Storyline - Consensus World

The Consensus World storyline is based on a scenario where future development follows similar patterns to the recent past: the economy grows well in some countries and poorly in others, and inequality between rich and poor countries continues. Despite this disparity, the world tends towards being relatively politically stable (Shared Socio-Economic Pathway 2). This occurs alongside a stablising and relatively low level of climatic change (Representative Concentration Pathway 4.5). The Consensus World storyline features a future world with the following features:


In the Consensus World, the global economy and world population are growing at a rate similar to today. Governments worldwide aim to achieve both economic growth and sustainable and efficient use of resources. Investments tend to be low-risk, and technology improves over time, but without any fundamental breakthroughs. While the economies of some countries grow, others perform poorly and global poverty is not eradicated.


Energy is produced using a mixture of renewable and fossil fuel sources in the Consensus World. Between now and 2030, fossil fuel dependence decreases slowly, but this does not impact on the growth of renewables. The use of bio-energy crops increases significantly. The reproduction rate levels off in the second half of the century, so pressures on energy resources are not increased too significantly by population growth. Regulations are in place to save energy and reduce emissions.


In Consensus World, there is public and political interest in environmental conservation. This is largely in line with existing regulations, though these have been extended and strengthened over time. Greening measures that are currently being proposed within the EU are being implemented. As now, global and national institutions are making some progress towards sustainable development goals, but this progress is slow. The environment continues to be degraded over time, but there are some improvements.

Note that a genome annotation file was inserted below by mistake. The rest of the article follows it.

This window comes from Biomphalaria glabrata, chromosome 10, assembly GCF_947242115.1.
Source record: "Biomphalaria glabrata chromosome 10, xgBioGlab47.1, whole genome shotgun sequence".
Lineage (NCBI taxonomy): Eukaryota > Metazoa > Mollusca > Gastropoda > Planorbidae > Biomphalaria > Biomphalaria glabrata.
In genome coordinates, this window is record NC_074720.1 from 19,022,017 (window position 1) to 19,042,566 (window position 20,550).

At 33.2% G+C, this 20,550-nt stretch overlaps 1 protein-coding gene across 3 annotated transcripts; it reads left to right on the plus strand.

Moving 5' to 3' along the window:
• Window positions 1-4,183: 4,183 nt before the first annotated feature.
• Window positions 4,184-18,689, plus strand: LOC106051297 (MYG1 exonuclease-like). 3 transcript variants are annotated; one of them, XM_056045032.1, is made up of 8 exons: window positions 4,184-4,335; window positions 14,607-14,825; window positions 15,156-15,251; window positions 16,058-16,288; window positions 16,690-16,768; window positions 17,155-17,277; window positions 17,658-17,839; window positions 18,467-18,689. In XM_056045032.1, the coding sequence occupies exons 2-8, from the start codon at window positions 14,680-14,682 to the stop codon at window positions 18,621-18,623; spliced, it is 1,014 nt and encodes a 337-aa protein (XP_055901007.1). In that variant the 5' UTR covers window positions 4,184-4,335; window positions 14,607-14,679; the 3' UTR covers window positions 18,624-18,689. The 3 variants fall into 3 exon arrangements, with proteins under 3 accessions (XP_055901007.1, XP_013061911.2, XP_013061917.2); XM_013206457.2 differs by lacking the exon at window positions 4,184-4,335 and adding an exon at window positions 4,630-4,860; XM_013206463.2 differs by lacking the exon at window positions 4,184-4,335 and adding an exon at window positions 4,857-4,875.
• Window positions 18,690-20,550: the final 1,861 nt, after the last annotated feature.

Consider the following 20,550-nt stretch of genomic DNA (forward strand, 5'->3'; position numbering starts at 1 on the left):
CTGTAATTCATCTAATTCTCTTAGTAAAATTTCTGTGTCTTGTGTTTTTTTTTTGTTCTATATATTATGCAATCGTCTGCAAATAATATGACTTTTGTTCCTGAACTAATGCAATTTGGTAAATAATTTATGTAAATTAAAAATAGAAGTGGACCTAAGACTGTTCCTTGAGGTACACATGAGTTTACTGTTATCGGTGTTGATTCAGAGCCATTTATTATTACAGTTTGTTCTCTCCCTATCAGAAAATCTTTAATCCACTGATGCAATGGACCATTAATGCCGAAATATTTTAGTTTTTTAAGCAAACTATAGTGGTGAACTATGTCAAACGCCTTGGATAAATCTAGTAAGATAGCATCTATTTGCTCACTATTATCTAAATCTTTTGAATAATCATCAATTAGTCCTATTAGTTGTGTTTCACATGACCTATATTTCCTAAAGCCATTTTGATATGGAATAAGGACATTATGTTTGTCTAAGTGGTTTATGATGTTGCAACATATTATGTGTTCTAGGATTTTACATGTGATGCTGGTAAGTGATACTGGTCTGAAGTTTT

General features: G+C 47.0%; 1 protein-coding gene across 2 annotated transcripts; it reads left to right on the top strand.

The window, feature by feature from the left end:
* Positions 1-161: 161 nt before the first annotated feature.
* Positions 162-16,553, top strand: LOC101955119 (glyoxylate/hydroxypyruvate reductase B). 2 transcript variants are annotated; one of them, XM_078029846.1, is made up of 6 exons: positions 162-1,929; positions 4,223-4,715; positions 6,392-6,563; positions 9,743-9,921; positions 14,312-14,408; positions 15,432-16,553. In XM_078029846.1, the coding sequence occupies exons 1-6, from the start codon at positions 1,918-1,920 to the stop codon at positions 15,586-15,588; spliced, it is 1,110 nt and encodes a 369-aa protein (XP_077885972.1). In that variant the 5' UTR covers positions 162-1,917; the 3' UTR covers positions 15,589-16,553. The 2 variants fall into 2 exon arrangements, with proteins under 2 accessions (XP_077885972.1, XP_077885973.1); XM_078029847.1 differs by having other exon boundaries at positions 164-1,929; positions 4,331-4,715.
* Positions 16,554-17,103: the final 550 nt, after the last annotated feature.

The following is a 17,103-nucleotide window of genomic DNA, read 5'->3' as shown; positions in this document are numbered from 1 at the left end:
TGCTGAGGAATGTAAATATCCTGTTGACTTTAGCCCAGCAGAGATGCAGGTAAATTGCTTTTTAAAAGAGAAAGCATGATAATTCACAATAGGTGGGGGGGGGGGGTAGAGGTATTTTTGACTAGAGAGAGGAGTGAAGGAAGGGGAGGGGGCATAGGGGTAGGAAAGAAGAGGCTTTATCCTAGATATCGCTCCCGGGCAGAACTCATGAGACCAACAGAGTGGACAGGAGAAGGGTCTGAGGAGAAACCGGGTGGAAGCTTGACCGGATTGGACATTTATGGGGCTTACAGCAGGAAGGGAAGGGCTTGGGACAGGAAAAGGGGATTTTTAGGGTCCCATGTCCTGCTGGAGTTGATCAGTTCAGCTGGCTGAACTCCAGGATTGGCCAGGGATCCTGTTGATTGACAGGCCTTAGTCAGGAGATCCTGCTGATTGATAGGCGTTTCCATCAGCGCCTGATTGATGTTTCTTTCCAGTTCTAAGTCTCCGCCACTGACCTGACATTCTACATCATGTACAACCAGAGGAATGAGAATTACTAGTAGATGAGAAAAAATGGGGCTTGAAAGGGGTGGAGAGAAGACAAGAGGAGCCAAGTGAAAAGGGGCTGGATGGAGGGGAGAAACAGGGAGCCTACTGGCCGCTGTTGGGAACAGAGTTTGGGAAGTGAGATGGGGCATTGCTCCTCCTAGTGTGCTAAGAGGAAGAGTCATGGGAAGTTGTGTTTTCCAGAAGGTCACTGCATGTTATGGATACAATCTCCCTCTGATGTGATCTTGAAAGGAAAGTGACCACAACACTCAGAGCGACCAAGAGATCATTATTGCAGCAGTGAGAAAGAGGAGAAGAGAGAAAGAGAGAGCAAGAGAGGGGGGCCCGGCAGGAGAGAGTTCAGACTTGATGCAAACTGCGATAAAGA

Resource and energy use declines. Continued poverty in some countries and areas means that many people are left vulnerable to environmental change.


Current European environmental policies (such as the EU strategy on Adaptation to Climate Change, the EU Biodiversity Strategy, the Habitats and Birds Directives, the Directive on Industrial Emissions, the Regulation on European Pollutants, Floods Directive, Directive on Environmental Quality Standards and Dangerous Substances and the Water Framework Directive) are continued beyond 2020 in an improved and more integrated manner. The objectives and targets are well designed and their achievement is realistic.

Water Management Strategies

European water management strategies are designed in line with the continuing suite of strong regulations. Moderate economic growth means that cheap solutions that are sustainable over the moderate to long-term are the preferred choice, but there is a trend towards solutions that are more sensitive to ecosystem health, and green environmental solutions that work sympathetically with natural processes and functions.

Further reading

MARS deliverable:

Faneca Sanchez, M. et al. (2015). Report on the MARS scenarios of future changes in drivers and pressures with respect to Europe’s water resources. Part 4 of MARS Deliverable 2.1: Four manuscripts on the multiple stressor framework. (Download report, 15mb)

Other websites:

SSP Database (Shared Socioeconomic Pathways) - Version 1.1 (External website)

IPCC Data Distribution Centre (External website)